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Module Version: 1.61   Source  

NAME ^

OurNet::BBSAgent - Scriptable telnet-based virtual users

SYNOPSIS ^

    #!/usr/local/bin/perl
    # To run it, make sure you have a 'elixus.bbs' file in the same
    # directory. The actual content is listed just below this section.

    use strict;
    use OurNet::BBSAgent;

    my $remote  = 'elixus.bbs';         # template name
    my $timeout = undef;                # no timeout
    my $logfile = 'elixus.log';         # log file
    my $bbs     = OurNet::BBSAgent->new($remote, $timeout, $logfile);

    my ($user, $pass) = @ARGV;
    $user = 'guest' unless defined($user);

    $bbs->{debug} = 1;                  # debugging flag
    $bbs->login($user, $pass);          # username and password

    # callback($bbs->message) while 1;  # procedural interface

    $bbs->Hook('message', \&callback);  # callback-based interface
    $bbs->Loop(undef, 10);              # loop indefinitely, send Ctrl-L
                                        # every 10 seconds (anti-idle)

    sub callback {
        my ($caller, $message) = @_;

        print "Received: $message\n";

        ($bbs->logoff, exit) if ($message eq '!quit');
        $bbs->message_reply("$caller: $message");
    }

DESCRIPTION ^

OurNet::BBSAgent provides an object-oriented interface to TCP/IP based interactive services, by simulating as a virtual user with action defined by a script language.

The developer could then use the same methods to access different services, to easily implement interactive robots, spiders, or other cross-service agents.

The scripting language of OurNet::BBSAgent features both flow-control and event-driven capabilities, makes it especially well-suited for dealing with automation tasks involved with Telnet-based BBS systems.

This module is the foundation of the BBSAgent back-end described in OurNet::BBS. Please consult its man page for more information.

Site Description File

This module has its own scripting language, which looks like this in a site description file:

    Elixus BBS
    elixus.org:23

    =login
    wait \e[7m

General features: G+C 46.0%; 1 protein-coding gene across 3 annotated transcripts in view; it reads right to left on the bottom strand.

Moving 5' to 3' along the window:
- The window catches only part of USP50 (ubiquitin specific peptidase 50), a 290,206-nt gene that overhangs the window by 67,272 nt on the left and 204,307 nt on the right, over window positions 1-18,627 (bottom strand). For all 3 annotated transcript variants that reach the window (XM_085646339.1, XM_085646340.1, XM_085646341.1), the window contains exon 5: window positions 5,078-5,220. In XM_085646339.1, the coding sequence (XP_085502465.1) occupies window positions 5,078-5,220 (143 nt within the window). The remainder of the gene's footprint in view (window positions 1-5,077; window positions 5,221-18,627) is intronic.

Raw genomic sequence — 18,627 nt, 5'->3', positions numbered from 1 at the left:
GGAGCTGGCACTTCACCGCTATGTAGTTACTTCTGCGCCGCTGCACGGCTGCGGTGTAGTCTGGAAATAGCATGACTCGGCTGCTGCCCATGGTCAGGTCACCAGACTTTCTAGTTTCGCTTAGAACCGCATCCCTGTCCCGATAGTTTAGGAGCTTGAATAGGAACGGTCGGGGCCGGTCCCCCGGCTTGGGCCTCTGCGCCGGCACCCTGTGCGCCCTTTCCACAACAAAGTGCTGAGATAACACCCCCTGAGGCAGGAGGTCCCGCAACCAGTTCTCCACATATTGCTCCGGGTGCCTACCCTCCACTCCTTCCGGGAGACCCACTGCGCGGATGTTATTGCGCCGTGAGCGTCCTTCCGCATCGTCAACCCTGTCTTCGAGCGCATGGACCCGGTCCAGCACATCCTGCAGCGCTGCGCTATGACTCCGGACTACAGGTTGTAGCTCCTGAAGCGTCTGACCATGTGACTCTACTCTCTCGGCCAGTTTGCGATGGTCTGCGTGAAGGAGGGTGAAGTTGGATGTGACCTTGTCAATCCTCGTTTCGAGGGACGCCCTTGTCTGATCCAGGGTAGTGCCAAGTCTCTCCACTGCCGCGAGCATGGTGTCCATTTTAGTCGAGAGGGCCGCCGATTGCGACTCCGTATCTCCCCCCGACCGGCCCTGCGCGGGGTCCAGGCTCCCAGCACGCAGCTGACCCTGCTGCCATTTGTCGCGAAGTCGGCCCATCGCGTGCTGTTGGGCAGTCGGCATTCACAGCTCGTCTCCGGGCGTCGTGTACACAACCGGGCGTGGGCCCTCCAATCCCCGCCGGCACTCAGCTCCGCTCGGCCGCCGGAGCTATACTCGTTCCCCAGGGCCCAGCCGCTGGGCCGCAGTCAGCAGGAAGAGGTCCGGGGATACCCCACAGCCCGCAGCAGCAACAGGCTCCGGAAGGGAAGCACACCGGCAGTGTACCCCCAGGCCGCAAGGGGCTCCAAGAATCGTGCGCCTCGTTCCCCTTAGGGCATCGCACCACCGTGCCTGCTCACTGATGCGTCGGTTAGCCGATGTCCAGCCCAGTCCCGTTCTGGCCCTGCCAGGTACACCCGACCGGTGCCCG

send $[username]\n
    doif $[password]
        wait \e[7m
        send $[password]\nn\n
    endo
    # login failure, unsaved article, kick multi-logins
    send \n\n\n
    # skips splash screens (if any)
    send \x20\x20\x20

    =main
    send qqqqqqee
    wait \e[;H\e[2J\e[1;44;37m
    till ]\e[31m

    =logoff
    call main
    send g\ng\ny\ny\n\n\n
    exit

    =message
    wait \e[1;33;46m
    wait m/../
    till \x20\e[37;45m\x20
    till \x20\e[m
    exit

    =message_reply
    send \x12
    wait \e[m
    wait \e[23;1H
    send $[message]\n
    wait [Y]
    send \n
    wait \e[37;45m
    wait \e[m
    exit

The first two lines describe the service's title, its IP address and port number. Any number of procedures then begins with a = sign (e.g. =procname), which could be called as $object->procname([arguments]) in the program.

Directives

All procedures are consisted of following directives:

load FILENAME

This directive must be used before any procedures. It loads another BBS definition file under the same directory (or current directory).

If the FILENAME has an extension other than .bbs (eg. .board, .session), BBSAgent will try to locate additional modules by expanding . into /, and look for the required module with an .inc extension. For example, load maple3.board will look for maple3/board.inc in the same directory.

wait STRING
till STRING
or STRING

Tells the agent to wait until STRING is sent by remote host. May time out after $self->{timeout} seconds. Each trailing or directives specifies an alternative string to match.

If STRING matches the regex m/.*/[imsx]*, it will be treated as a regular expression. Capturing parentheses are silently ignored.

The till directive is functionally equivalent to wait, except that it will puts anything between the last wait or till and STRING into the return list.

send STRING

Sends STRING to remote host.

doif CONDITION
elif CONDITION
else
endo

The usual flow control directives. Nested doif...endos are supported.

goto PROCEDURE
call PROCEDURE